Caring About Tisha B’Av: 21st-century lamentation is important on what is still saddest day of the Jewish year.

Posted: July 17, 2021 in Because I love Judaism I can never be a pure rationalist, Essay, My moral code, On Compassion, Politics
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Classical Reform Jewish theology has no mandate to see the Temple rebuilt because we have no need for the sacrificial cult. For this reason, when I was growing up, our movement rejected mourning the Temple’s destruction.  Frankly, I don’t want to return to animal sacrifice, either.  After all, I do call myself “Almost Rational” not “Wildly Irrational” (although there are plenty of others who could write that blog just fine).

My movement did not gather to pray or to chant the book of Lamentation on Tisha B’Av; we did not even fast. But, I have always approached this powerful day with awe. It is the saddest day on the Jewish calendar, for good reason aside from the temple cult. Sitting on the ground and chanting the book of Lamentations is a transformative experience.

The ninth day of the month of Av commemorates the destruction of both the first and second temples. I don’t care whether both temples were destroyed on the same day. What matters is that the most sacred space in early Judaism was twice destroyed and is now crowned with the Muslim’s Dome of the Rock. The Temple is not my big concern. I care more about the history of Jewish Tragedy. Reform Judaism now cares about Tisha B’Av: because, to us, it represents every tear, in the vast ocean of tears, ever shed by our people. We remember every disaster, calamity, show of hatred, murder, antisemitic act, genocide. and horror . Many horrific events and lamented on the 9th of Av because our people has suffered to a greater extent than nearly any other Western culture.

So, momentarily, let’s set aside 586 BCE and 70 CE and think about the bigger picture..

We find the first event that is supposed to have occurred on the 9th of Av in Numbers 13 – 14. Twelve spies are sent by Moses to reconnoiter the promise land and all but two come back scared as hell.  Only Joshua and Caleb  have faith in Adonai and, lacking faith, an entire generation missed out on the promise land. I’m going to be heretical and say that I won’t believe that story until I see grapes as described therein that are organic and non-GMO (but that’s another story).  I also have no reason to believe that it happened on the 9th of Av. Still, we Jews have no shortage of lamentation worthy historical events!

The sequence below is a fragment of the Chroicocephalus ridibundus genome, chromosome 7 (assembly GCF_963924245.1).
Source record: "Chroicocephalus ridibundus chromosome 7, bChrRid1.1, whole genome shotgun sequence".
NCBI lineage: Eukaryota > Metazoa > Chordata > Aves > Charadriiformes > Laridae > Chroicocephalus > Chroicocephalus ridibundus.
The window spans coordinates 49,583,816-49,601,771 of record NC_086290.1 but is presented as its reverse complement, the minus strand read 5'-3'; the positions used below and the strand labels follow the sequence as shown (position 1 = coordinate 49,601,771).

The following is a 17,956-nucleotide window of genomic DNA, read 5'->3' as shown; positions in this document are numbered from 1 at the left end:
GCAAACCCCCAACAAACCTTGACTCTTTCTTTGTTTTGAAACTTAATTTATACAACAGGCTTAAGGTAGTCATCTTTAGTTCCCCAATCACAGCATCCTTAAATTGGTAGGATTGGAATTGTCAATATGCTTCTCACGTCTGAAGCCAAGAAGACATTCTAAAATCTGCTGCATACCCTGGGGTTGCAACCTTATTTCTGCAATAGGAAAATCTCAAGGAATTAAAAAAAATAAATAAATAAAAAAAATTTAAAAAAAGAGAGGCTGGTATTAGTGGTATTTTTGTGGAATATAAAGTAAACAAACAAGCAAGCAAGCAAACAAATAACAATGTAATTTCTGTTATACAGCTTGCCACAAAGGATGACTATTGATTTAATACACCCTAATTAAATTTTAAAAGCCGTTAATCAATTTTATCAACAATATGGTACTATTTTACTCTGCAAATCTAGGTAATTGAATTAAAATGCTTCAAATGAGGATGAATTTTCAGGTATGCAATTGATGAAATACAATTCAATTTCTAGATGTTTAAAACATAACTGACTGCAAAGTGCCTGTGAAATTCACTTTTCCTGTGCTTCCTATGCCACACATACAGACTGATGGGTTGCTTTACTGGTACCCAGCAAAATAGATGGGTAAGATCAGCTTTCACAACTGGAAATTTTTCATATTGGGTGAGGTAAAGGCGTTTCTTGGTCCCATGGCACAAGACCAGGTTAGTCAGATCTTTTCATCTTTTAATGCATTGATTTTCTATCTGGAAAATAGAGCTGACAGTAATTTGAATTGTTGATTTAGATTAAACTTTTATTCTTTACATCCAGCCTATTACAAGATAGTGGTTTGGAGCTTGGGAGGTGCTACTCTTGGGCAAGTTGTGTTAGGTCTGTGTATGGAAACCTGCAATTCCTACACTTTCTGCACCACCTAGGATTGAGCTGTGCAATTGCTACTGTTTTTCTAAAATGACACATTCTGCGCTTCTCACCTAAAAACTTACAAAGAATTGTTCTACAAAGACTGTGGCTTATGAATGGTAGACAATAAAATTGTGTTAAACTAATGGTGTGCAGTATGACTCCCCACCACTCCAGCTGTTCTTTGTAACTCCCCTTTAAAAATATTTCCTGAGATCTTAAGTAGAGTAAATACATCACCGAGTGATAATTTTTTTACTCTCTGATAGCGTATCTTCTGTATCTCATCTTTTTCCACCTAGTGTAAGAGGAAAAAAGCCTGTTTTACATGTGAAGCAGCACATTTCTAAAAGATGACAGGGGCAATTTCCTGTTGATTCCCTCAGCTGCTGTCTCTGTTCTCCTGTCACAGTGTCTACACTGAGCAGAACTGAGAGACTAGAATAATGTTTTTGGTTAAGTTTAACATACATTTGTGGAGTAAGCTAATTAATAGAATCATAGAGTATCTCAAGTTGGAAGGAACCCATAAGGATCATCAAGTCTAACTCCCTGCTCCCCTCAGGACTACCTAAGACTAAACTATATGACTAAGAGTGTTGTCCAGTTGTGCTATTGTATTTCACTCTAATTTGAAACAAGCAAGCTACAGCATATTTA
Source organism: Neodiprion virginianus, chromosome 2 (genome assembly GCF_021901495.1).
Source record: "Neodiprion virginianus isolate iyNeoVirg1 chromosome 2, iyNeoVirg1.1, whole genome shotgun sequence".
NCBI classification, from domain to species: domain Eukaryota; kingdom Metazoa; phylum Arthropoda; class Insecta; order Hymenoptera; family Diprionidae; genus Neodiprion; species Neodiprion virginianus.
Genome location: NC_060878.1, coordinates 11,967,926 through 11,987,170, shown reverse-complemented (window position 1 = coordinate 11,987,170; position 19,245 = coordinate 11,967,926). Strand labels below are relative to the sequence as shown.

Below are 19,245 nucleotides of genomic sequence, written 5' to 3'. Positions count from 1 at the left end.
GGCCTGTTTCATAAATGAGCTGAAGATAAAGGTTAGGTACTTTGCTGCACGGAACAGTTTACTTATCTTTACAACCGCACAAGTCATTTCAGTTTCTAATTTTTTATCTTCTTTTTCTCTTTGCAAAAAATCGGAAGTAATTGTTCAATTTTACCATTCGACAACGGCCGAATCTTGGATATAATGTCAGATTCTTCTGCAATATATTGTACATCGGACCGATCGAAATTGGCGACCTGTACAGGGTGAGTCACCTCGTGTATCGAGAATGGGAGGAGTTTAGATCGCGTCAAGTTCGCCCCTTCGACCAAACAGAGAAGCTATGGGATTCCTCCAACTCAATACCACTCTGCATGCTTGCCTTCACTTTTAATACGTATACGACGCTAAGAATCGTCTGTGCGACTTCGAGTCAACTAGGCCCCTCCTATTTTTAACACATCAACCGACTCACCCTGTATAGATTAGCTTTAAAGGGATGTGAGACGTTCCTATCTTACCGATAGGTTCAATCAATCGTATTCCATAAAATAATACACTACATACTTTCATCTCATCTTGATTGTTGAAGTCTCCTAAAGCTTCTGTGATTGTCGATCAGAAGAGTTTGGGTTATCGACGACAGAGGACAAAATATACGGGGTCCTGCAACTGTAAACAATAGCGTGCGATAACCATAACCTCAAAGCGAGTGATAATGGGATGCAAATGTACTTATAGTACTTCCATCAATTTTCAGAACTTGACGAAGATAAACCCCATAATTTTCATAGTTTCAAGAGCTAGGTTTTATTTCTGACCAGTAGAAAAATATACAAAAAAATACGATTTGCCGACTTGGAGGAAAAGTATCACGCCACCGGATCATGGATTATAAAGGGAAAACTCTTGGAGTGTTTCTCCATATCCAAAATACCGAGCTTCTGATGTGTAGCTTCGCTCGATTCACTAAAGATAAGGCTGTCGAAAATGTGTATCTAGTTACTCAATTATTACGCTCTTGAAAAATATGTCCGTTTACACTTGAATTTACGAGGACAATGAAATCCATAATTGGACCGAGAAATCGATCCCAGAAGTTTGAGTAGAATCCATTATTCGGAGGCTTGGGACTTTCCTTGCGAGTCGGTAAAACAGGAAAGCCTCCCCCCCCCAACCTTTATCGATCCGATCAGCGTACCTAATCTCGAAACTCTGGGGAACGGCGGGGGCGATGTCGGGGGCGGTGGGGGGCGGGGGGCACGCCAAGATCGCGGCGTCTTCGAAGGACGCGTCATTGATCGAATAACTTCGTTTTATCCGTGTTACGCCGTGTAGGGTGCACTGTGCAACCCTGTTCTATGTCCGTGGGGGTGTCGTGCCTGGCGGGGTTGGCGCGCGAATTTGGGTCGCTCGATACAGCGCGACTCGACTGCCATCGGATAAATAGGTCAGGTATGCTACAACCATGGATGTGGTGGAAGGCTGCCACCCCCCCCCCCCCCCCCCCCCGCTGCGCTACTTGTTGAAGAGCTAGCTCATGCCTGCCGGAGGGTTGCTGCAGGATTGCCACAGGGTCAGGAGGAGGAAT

Here is a partial list of subsequent 9th of Av tragedies:

  • 586 BCE: The First Temple was destroyed by the Babylonians.
  • 70 CE: The Second Temple was destroyed by the Romans.
  • 132 CE: The Bar Kokhba’s rebellion was overturned.
  • 133 CE: Turnus Rufus plowed the site of the Temple and everything surrounding it.
  • 1066 CE: The Granada massacre took place on 30 December 1066 when a Muslim mob stormed the royal palace in Granada. They assassinated the Jewish vizier Joseph ibn Naghrela and massacred most of the Jewish population.
  • 1095 CE: The First Crusade was declared by Pope Urban II in 1095, killing 10,000 Jews in its first month and destroying Jewish communities through Western Europe.
  • 1190 CE: The day that the Jews of York, England were slaughtered
  • 1290 CE: The Jews were expelled from England.
  • 1305 CE: A mass imprisonment of the Jews in France
  • 1492 CE: The Jews were expelled from Spain.
  • 1493 CE: The Jews expelled from Sicily. About 137,000 Jews were exiled.
  • 1496 CE: The Jews expelled from Portugal and from many German cities.
  • 1571 CE: Italy ghettoized the Jews of Florence
  • 1648 CE: The Chmielnicki massacres occurred from in 1648-58. Tens of thousands of Jews were murdered throughout Poland and the Ukraine
  • 1660 CE: The destruction of Safed by the Druze occurred during the rein of sultan Mehmed IV. Both Safed and Tiberias had large Jewish communities that were destroyed entirely,
  • 1670 CE: Austria forced all Jews out of Vienna.
  • 1775 CE: Mob violence against the Jews of Hebron.
  • 881–1884, 1903–1906, and 1918–1920 CE: Three huge series of pogroms resulted in the murder of tens of thousands of Jews in Russia and Ukraine.
  • 1914: World War I began.
  • 1942: On Erev Tisha B’Av the mass deportation of Jews from the Warsaw Ghetto to Treblinka began.
  • 1994: The Asociación Mutual Israelita Argentina was bombed on July 18th, killing 85.
  • 2006: The Seattle Jewish Federation shooting occurred on July 28, wounding 6, killing 1
  • 2012: In Toulouse in the month of March 4 Jews were murdered and in Bulgaria, an Israeli tour bus was bombed killing 7 and wounding many more.

So, here’s the deal: Even if you don’t believe that destruction of the Temples, the overthrow of Bar Kokhbah , the Spanish expulsion, and the start of WWI all happened on the same day; even if (like me) you have no desire to pray for a return of the sacrificial cult; there are thousands of years of Jewish tragedies to mourn. Perhaps most important to me is my contention that it is insufficient to mourn the Holocaust only on Yom ha Shoah. That is the most despicable thing to ever happen to Jewish culture and life, the survivors are nearly gone, and time and again people say we put too much emphasis on it. Nonsense. It was not the only, nor the first, nor, sadly, the last of our tragedies. So, if you care about nothing else, use Tisha b’Av to commemorate that.

Lamentations 5:1-3 states:

  • “Remember, O Adonai, what has befallen us; behold and see our disgrace! Our heritage has passed to aliens, our homes to strangers. We have become orphans, fatherless; our mothers are like widows”.

So long as those words ring true to our ears, we must never forget the murder of a single Jewish soul. We owe it to ourselves, our communities, and out heritage to share in the sadness of Tisha B’Av!

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